The book by Mike Kataoka, an ESRI Press editor and former journalist, describes in nontechnical language how GIS works as a core technology for gathering and analyzing intelligence; protecting critical infrastructure; responding to forest fires, hurricanes, and other catastrophes; and planning for bioterrorism or disease outbreaks.
“Homeland security intelligence is more about bits and bytes than cloaks and daggers these days,” Kataoka writes. “In a homeland security context, geographic information systems answer the key questions, starting with who and what are at risk.”
GIS for Homeland Security presents 15 case studies that demonstrate how public agencies and private entities are putting GIS to work on the front lines. One informative case study shows how the Arizona Counter Terrorism Information Center, the state’s analysis hub for crime- and terrorism-related intelligence, uses a data fusion system powered by ESRI’s ArcGIS software and MetaCarta’s Geographic Text Search (GTS). Intelligence analysts can use geography as a filter when searching through documents including news articles, e-mails, and Web pages.
The book also profiles four GIS professionals who have put the technology “to the test under difficult, even dangerous circumstances.” Among them is Ron Langhelm of the Federal Emergency Management Agency (FEMA), who has used his GIS expertise to support recovery operations after earthquakes; hurricanes; and the September 11, 2001, attack on the World Trade Center in New York City.
Despite a growing commitment by government officials to use GIS for homeland security operations, the book points out significant challenges, such as some agencies’ reluctance to share data for fear of compromising their individual security. The last chapter looks ahead at initiatives meant to encourage data sharing throughout government and improve GIS programs for homeland security.
The book was written for decision makers in government who deal with planning, response, and recovery in a wide range of homeland security situations, whether terrorist attacks or forces of nature. The book is also for first responders, such as police officers, firefighters, and medical personnel dispatched to emergency scenes, who would benefit from the heightened situational awareness a GIS can provide.
Kataoka concludes with a helpful list of acronyms and abbreviations for agencies, programs, software, and initiatives as well as a glossary of homeland security terms.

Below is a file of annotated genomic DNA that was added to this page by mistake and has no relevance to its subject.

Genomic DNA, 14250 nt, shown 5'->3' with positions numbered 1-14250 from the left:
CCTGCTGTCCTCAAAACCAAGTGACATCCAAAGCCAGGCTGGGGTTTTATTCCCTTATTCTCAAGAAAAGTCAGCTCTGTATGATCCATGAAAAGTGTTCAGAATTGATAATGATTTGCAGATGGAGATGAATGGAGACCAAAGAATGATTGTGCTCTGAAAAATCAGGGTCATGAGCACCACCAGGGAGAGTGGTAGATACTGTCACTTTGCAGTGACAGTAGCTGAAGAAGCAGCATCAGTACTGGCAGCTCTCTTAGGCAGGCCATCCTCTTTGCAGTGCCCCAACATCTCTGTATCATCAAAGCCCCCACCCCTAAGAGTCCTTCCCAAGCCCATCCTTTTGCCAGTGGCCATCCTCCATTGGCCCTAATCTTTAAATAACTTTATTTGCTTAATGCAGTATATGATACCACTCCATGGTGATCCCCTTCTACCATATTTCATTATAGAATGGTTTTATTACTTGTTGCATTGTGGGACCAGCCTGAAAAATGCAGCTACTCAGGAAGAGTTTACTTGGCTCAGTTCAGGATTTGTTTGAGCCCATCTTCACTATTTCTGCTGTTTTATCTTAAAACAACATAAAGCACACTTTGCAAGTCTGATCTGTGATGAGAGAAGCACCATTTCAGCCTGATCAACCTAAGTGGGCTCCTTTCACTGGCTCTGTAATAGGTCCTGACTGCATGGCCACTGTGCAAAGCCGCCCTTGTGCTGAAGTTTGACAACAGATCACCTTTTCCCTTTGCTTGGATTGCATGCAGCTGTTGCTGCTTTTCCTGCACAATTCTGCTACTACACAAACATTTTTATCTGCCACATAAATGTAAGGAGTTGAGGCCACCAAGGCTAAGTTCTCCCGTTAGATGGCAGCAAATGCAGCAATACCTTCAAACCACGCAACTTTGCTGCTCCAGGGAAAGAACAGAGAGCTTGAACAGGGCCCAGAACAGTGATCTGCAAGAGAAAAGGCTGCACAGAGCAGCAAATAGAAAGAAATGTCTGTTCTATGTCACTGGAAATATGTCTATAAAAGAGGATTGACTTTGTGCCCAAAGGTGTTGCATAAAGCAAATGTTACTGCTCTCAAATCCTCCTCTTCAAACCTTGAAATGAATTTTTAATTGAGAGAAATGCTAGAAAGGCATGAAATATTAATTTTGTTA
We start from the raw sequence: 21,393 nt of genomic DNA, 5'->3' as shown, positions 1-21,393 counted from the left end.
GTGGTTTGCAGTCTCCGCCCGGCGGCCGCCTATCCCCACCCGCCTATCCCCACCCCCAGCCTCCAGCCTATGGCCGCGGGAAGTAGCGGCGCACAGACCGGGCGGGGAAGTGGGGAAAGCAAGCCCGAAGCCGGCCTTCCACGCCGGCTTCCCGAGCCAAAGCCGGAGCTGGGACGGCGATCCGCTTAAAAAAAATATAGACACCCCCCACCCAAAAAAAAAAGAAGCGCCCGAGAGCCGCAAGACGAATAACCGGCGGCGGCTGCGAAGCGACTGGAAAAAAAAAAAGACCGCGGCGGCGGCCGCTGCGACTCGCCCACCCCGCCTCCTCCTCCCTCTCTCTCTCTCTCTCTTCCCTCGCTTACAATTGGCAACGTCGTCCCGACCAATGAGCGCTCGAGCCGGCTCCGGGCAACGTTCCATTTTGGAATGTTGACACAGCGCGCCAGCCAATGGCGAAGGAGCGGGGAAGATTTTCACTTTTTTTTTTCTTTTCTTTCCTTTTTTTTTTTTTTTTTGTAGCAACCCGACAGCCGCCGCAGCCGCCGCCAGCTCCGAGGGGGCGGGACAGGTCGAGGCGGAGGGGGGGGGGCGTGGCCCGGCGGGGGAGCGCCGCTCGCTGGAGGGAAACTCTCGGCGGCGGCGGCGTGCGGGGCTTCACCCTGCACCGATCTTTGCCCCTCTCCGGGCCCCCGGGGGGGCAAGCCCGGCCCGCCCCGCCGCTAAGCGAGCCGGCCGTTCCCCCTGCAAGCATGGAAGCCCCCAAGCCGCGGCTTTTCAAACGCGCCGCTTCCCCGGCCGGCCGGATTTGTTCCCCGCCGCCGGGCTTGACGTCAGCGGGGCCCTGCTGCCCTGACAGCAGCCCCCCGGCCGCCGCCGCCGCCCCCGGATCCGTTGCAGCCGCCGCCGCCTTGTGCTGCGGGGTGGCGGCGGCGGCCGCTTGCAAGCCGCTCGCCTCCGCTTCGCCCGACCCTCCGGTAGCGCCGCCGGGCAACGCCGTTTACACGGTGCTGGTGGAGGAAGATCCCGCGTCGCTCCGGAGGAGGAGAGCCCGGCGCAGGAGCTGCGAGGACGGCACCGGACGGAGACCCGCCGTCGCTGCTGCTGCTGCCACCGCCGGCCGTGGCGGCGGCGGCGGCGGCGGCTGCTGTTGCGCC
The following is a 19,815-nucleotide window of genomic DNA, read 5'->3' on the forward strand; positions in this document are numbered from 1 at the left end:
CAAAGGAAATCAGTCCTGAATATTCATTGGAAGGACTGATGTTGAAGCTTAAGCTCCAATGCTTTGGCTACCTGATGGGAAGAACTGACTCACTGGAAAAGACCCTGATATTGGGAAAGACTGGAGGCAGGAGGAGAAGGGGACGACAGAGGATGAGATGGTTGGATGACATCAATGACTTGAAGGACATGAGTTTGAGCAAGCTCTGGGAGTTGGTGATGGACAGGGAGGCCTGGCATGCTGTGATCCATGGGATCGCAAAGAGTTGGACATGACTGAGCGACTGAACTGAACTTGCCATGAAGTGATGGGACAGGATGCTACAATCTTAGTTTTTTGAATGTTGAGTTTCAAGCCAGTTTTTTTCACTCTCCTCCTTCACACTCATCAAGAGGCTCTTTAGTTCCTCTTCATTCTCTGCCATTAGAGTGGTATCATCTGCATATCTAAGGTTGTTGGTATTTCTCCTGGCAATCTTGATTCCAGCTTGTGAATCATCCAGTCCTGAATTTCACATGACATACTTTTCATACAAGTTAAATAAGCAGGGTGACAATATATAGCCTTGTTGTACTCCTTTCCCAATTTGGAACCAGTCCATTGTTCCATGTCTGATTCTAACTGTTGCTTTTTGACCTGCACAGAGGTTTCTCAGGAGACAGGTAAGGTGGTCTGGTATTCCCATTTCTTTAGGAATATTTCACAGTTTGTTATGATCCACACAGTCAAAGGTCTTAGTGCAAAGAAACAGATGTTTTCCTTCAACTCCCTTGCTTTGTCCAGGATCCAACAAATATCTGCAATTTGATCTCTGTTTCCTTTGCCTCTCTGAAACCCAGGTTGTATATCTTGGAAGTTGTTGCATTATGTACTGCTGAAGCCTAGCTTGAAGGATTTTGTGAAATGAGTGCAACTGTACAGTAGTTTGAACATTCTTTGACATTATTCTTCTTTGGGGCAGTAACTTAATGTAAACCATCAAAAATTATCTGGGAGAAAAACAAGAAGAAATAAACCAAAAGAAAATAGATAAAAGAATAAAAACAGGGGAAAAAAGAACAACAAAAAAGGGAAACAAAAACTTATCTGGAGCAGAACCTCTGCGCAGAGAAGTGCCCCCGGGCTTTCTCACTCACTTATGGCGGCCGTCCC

GIS for Homeland Security (ISBN: 9781589481558, 120 pages, $24.95) is available at online retailers worldwide, at www.esri.com/esripress, or by calling 1-800-447-9778. Outside the United States, contact your local ESRI distributor. Visit www.esri.com/distributors for a current distributor list. Interested retailers can contact ESRI Press book distributor Ingram Publisher Services.
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About ESRI Press
ESRI Press publishes books on GIS, cartography, and the application of spatial analysis to many areas of public and private endeavor including land-use planning, health care, education, business, government, and science. The complete selection of GIS titles from ESRI Press can be found on the Web at www.esri.com/esripress.
Since 1969, ESRI has been giving customers around the world the power to think and plan geographically. The market leader in GIS, ESRI software is used in more than 300,000 organizations worldwide including each of the 200 largest cities in the United States, most national governments, more than two-thirds of Fortune 500 companies, and more than 7,000 colleges and universities. ESRI applications, running on more than one million desktops and thousands of Web and enterprise servers, provide the backbone for the world’s mapping and spatial analysis. ESRI is the only vendor that provides complete technical solutions for desktop, mobile, server, and Internet platforms. Visit us at www.esri.com.
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